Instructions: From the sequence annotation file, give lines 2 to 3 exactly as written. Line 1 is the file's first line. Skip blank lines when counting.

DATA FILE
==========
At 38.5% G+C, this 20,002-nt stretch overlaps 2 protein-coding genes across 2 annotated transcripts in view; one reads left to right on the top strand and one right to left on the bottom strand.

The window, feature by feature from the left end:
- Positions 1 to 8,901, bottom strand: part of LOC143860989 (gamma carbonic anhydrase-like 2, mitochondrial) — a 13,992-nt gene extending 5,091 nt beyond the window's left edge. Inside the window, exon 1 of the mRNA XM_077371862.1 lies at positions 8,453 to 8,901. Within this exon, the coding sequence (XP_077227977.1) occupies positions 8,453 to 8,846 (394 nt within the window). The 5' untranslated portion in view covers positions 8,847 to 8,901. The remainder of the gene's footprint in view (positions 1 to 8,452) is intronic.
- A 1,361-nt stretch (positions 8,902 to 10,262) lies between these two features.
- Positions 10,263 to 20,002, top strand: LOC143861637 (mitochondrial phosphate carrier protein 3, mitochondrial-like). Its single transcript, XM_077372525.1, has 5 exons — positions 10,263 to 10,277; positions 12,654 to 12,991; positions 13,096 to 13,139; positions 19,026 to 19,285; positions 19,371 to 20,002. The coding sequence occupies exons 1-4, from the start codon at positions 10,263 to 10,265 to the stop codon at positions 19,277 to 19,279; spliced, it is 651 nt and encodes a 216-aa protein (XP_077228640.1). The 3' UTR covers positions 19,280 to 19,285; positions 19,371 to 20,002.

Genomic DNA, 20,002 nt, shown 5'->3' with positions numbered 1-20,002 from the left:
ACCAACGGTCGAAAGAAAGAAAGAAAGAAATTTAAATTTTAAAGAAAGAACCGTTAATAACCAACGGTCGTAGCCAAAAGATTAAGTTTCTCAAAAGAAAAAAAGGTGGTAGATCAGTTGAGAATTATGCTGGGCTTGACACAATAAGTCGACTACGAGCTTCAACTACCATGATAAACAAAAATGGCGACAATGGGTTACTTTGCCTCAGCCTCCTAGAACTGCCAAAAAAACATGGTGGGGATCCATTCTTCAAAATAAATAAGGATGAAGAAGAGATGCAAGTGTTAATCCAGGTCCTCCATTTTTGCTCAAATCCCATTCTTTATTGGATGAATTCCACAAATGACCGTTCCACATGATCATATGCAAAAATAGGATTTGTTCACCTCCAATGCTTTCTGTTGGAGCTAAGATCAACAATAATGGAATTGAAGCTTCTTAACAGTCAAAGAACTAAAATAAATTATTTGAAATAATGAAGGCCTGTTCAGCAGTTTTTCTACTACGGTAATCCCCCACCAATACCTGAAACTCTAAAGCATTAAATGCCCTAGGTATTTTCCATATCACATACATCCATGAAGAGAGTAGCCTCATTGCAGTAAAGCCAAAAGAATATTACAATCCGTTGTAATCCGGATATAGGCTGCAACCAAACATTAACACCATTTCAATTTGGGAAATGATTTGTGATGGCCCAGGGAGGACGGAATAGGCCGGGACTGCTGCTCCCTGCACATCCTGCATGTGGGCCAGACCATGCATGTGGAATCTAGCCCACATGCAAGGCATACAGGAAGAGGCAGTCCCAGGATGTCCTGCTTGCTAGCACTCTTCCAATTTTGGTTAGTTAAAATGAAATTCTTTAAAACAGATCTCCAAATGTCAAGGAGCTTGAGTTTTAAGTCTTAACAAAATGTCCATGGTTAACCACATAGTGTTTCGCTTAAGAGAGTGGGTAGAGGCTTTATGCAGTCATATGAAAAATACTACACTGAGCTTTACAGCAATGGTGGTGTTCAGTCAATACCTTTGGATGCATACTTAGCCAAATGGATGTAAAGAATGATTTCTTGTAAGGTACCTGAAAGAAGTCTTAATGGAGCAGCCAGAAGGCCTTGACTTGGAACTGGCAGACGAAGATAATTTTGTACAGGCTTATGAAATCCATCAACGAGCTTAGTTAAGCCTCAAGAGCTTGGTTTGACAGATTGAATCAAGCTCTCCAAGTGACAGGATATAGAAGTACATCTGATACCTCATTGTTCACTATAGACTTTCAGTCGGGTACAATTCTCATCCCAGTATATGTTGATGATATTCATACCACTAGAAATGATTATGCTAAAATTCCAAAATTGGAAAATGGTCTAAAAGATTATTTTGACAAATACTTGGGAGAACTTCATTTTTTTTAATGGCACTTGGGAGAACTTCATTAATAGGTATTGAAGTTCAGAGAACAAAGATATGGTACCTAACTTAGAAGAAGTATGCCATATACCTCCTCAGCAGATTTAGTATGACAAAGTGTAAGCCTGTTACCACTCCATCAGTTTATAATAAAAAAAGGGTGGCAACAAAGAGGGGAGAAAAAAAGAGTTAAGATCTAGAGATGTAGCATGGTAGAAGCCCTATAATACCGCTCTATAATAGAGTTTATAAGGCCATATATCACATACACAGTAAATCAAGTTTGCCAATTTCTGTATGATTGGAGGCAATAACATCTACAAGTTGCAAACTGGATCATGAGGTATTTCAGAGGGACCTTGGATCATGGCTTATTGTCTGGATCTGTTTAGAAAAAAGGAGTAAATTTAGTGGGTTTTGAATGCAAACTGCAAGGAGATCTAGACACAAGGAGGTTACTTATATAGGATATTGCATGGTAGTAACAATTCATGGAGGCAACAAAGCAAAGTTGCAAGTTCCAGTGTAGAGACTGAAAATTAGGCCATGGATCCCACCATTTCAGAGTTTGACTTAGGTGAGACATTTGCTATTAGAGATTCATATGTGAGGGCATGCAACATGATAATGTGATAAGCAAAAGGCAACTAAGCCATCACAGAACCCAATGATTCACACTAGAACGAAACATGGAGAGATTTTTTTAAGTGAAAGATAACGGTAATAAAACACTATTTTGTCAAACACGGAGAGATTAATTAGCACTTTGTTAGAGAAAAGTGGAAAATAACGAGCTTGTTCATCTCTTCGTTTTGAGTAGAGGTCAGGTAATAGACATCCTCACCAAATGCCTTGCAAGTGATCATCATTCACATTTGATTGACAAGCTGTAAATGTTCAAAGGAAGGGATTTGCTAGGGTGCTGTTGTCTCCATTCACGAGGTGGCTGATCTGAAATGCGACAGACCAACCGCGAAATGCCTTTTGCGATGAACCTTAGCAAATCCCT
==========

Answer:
The window, feature by feature from the left end:
- Positions 1 to 8,901, bottom strand: part of LOC143860989 (gamma carbonic anhydrase-like 2, mitochondrial) — a 13,992-nt gene extending 5,091 nt beyond the window's left edge. Inside the window, exon 1 of the mRNA XM_077371862.1 lies at positions 8,453 to 8,901. Within this exon, the coding sequence (XP_077227977.1) occupies positions 8,453 to 8,846 (394 nt within the window). The 5' untranslated portion in view covers positions 8,847 to 8,901. The remainder of the gene's footprint in view (positions 1 to 8,452) is intronic.